The Correlation Between Natural Disasters and Political Behavior
Research suggests natural disasters can influence elections.
For years, social scientists have examined the relationship between natural disasters and voting behaviors. Although the findings vary when examining different countries, the data for The United States is relatively consistent: voters are more likely to ‘punish,’ (i.e. not re-elect) incumbent elected officials after a natural disaster. With this in mind, it’s important to consider how politicians chose to handle disasters when their jobs are in jeopardy.
A number of recent studies have produced fascinating information that examines the correlation between natural disasters and elections. A 2003 study conducted by Thomas A. Garrett and Russell S. Sobel concluded that “nearly half of all FEMA [Federal Emergency Management Agency] disaster relief is explained by political influence rather than actual need.” In 2012, researchers John T. Gasper and Andrew Reeves found that governors who are up for reelection are more likely to request federal disaster relief. Similarly, a 2014 study conducted by Thomas Husted and David Nickerson demonstrated that presidents who are up for reelection are more likely to give federal aid. This is because, in an effort to redirect blame for natural disasters, incumbents will likely look to portray themselves as sympathetic people. Another study, conducted by Andrew Healy and Neil Malhotra, determined that electorates are more likely to reward incumbents for disaster relief than disaster preparation. Because of this, politicians are less likely to place an emphasis on disaster preparation. The problem with this is that natural disasters are far less devastating if preparation is made a priority.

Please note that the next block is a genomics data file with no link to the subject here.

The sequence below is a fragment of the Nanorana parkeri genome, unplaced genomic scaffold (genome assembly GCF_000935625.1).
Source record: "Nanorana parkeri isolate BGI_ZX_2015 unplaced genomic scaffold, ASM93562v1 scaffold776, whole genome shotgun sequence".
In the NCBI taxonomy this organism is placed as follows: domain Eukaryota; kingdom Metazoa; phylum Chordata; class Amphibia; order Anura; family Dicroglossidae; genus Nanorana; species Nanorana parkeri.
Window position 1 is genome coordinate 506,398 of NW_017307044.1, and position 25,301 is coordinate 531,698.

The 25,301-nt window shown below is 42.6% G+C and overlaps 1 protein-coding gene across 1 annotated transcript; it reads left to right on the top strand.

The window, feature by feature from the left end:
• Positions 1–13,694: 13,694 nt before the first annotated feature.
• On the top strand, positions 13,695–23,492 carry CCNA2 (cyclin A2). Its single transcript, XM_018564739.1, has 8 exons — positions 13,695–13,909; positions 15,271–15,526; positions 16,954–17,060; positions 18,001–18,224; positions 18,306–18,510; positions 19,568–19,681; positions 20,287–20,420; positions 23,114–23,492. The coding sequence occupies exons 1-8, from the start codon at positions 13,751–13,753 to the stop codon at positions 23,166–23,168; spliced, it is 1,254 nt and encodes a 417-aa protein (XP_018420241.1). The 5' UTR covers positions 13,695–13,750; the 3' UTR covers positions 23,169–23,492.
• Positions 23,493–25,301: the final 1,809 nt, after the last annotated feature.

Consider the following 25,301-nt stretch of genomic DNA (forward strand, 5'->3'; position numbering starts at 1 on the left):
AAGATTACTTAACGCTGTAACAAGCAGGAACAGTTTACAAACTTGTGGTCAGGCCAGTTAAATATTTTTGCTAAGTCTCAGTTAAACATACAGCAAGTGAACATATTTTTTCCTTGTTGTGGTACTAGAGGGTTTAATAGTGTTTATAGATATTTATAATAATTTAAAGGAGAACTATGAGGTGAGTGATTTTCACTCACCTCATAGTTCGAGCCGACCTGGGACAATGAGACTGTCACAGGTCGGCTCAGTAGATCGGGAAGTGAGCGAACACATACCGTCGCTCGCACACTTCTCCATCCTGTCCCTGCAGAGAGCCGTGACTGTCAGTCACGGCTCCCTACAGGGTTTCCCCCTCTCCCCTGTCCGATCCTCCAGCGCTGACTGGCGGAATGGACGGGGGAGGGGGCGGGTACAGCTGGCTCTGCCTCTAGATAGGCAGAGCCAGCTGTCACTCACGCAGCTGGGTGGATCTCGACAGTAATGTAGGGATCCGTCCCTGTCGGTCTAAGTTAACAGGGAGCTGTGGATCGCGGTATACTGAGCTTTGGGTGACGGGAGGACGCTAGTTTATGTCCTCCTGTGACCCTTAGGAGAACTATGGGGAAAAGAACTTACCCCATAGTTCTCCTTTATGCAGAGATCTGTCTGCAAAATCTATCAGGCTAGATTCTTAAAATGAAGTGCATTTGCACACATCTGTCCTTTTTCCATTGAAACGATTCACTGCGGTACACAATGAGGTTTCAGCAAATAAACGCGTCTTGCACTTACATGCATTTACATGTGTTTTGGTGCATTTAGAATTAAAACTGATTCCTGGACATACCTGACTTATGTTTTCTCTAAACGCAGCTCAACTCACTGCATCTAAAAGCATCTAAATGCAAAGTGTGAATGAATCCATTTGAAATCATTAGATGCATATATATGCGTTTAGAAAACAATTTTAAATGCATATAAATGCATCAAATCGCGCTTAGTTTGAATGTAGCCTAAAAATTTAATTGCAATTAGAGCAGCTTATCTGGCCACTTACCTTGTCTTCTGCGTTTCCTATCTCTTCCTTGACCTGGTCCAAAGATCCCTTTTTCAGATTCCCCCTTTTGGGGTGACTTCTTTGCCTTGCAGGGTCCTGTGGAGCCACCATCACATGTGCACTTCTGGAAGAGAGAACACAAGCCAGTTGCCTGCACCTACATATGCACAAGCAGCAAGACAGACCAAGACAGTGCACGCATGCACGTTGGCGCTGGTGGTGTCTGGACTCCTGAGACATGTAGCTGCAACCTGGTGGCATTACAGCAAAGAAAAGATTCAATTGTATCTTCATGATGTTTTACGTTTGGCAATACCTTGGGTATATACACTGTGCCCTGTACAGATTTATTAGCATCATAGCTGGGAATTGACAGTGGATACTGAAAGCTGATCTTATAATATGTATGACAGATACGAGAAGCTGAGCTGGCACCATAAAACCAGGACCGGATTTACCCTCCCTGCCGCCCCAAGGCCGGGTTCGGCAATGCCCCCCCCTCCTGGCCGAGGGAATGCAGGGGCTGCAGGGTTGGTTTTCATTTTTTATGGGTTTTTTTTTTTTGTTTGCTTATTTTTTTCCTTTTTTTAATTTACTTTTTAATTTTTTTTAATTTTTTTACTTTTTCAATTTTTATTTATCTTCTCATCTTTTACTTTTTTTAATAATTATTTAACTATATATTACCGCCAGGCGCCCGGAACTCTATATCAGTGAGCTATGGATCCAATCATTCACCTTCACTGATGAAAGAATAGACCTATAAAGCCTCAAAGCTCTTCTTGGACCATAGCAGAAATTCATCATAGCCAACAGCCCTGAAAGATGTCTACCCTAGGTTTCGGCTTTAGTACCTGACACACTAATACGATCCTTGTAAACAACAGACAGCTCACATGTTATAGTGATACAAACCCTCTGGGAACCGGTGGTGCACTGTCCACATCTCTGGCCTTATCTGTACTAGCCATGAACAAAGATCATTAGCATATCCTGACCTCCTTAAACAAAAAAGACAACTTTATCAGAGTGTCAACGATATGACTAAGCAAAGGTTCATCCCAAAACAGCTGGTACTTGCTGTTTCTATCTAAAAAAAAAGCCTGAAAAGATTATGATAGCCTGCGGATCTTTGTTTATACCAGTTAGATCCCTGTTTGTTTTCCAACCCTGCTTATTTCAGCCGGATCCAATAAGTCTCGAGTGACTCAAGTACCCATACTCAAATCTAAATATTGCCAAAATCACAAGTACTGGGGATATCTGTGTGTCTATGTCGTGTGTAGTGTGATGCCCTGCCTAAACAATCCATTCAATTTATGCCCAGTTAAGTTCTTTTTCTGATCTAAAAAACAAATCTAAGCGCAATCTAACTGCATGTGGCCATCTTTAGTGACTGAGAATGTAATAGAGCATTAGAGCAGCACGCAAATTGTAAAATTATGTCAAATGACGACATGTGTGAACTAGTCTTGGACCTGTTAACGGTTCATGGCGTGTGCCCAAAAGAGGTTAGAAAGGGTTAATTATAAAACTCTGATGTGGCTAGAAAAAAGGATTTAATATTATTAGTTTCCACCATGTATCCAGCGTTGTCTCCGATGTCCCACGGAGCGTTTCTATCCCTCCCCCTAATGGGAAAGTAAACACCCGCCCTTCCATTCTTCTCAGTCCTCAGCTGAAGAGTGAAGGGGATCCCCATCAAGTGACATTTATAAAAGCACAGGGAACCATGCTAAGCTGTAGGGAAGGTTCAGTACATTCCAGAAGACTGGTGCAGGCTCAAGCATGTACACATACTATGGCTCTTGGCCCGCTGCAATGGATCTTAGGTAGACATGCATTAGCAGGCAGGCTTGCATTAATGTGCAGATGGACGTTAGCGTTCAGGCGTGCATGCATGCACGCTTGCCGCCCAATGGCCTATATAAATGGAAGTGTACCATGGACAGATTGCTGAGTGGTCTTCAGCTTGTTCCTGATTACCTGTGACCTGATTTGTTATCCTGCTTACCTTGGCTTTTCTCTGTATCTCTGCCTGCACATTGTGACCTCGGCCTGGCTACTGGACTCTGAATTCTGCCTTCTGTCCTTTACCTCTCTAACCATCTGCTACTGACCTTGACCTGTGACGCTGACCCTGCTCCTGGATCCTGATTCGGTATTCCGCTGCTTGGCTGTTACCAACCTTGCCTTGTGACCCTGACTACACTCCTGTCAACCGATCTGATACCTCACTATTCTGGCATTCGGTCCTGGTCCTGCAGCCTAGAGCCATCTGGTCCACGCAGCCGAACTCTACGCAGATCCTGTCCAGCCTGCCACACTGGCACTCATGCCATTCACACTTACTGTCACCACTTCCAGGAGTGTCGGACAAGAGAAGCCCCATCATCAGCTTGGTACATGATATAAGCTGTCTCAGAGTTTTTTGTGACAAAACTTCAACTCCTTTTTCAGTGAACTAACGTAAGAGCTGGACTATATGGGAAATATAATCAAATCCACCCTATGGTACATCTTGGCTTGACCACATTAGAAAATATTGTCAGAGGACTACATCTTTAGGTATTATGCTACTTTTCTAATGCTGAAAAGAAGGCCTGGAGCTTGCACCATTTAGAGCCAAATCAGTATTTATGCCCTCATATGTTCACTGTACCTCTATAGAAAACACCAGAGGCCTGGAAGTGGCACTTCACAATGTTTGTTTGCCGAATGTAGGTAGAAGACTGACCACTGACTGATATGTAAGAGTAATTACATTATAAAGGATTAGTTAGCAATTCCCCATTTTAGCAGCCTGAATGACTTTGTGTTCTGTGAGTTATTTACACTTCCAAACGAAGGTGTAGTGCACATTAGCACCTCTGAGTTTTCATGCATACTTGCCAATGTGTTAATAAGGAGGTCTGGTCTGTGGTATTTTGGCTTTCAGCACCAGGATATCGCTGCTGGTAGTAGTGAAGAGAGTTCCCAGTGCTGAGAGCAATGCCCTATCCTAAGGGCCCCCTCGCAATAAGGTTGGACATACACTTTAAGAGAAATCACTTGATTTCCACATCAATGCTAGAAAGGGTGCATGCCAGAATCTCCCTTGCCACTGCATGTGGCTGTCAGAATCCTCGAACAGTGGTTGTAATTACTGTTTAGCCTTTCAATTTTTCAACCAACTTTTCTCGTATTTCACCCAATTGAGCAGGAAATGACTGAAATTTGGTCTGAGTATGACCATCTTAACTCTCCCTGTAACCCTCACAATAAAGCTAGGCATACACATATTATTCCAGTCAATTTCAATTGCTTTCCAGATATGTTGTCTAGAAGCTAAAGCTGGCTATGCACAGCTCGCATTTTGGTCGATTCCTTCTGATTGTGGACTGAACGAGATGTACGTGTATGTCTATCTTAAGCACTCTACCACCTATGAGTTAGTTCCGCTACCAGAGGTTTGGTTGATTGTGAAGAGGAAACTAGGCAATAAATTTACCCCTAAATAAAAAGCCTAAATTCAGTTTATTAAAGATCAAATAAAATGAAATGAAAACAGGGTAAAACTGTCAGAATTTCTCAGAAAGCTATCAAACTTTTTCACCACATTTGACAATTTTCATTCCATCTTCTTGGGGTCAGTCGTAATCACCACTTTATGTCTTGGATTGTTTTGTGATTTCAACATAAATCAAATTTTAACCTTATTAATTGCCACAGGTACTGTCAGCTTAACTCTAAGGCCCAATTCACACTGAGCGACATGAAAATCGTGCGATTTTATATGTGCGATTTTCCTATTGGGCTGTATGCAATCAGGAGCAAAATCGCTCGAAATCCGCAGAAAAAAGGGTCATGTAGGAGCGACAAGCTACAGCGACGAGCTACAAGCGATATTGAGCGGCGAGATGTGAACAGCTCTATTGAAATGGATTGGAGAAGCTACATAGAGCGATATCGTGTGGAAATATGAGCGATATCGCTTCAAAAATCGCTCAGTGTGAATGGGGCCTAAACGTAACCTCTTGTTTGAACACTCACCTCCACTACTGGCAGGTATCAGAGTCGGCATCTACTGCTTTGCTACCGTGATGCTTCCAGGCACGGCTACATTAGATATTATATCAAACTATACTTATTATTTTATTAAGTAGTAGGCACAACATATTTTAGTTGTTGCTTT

When examined together, the aforementioned studies (along with others of its kind that I haven’t included) demonstrate how natural disasters can affect political behavior. Most politicians are aware of the influence disasters can have on voters’ behaviors and, often for no other reason than self-interest, make sure to do what they think will get them more votes. So while the correlation between natural disasters and politics is interesting, it’s also a bit concerning. It’s fantastic when politicians make disaster recovery and/or prevention a priority. However, it’s not fantastic to use self-interest as a main reason to do it. Each and every politician should care about preparing for and dealing with natural disasters because lives are at risk, not because they’re eager to secure their own jobs.